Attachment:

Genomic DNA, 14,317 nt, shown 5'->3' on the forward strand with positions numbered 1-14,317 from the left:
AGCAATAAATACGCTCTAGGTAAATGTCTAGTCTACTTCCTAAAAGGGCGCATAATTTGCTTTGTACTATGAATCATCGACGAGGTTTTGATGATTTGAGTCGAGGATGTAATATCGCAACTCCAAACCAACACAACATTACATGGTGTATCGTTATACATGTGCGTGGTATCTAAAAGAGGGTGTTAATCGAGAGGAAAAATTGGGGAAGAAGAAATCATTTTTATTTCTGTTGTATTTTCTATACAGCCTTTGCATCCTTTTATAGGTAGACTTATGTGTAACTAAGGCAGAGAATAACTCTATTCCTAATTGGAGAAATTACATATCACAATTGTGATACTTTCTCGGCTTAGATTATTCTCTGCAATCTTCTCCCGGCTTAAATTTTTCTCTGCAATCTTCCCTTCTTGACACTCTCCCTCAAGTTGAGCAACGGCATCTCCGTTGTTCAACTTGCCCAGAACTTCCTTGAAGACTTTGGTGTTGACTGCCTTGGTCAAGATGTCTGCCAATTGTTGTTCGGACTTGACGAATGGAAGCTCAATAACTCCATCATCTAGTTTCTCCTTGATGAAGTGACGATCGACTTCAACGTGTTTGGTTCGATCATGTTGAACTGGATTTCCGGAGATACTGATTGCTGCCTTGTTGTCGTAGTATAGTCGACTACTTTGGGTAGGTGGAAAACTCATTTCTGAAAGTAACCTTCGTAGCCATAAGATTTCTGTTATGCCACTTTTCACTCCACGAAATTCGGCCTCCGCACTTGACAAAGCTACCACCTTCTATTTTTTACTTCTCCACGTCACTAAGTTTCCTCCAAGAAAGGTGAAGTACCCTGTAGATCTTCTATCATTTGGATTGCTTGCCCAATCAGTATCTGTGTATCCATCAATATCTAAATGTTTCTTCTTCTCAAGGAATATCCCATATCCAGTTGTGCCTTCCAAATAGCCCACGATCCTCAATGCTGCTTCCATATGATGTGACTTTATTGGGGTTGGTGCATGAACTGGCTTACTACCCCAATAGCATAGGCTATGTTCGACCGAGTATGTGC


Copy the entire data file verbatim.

Genomic DNA, 14,317 nt, shown 5'->3' on the forward strand with positions numbered 1-14,317 from the left:
AGCAATAAATACGCTCTAGGTAAATGTCTAGTCTACTTCCTAAAAGGGCGCATAATTTGCTTTGTACTATGAATCATCGACGAGGTTTTGATGATTTGAGTCGAGGATGTAATATCGCAACTCCAAACCAACACAACATTACATGGTGTATCGTTATACATGTGCGTGGTATCTAAAAGAGGGTGTTAATCGAGAGGAAAAATTGGGGAAGAAGAAATCATTTTTATTTCTGTTGTATTTTCTATACAGCCTTTGCATCCTTTTATAGGTAGACTTATGTGTAACTAAGGCAGAGAATAACTCTATTCCTAATTGGAGAAATTACATATCACAATTGTGATACTTTCTCGGCTTAGATTATTCTCTGCAATCTTCTCCCGGCTTAAATTTTTCTCTGCAATCTTCCCTTCTTGACACTCTCCCTCAAGTTGAGCAACGGCATCTCCGTTGTTCAACTTGCCCAGAACTTCCTTGAAGACTTTGGTGTTGACTGCCTTGGTCAAGATGTCTGCCAATTGTTGTTCGGACTTGACGAATGGAAGCTCAATAACTCCATCATCTAGTTTCTCCTTGATGAAGTGACGATCGACTTCAACGTGTTTGGTTCGATCATGTTGAACTGGATTTCCGGAGATACTGATTGCTGCCTTGTTGTCGTAGTATAGTCGACTACTTTGGGTAGGTGGAAAACTCATTTCTGAAAGTAACCTTCGTAGCCATAAGATTTCTGTTATGCCACTTTTCACTCCACGAAATTCGGCCTCCGCACTTGACAAAGCTACCACCTTCTATTTTTTACTTCTCCACGTCACTAAGTTTCCTCCAAGAAAGGTGAAGTACCCTGTAGATCTTCTATCATTTGGATTGCTTGCCCAATCAGTATCTGTGTATCCATCAATATCTAAATGTTTCTTCTTCTCAAGGAATATCCCATATCCAGTTGTGCCTTCCAAATAGCCCACGATCCTCAATGCTGCTTCCATATGATGTGACTTTATTGGGGTTGGTGCATGAACTGGCTTACTACCCCAATAGCATAGGCTATGTTCGACCGAGTATGTGC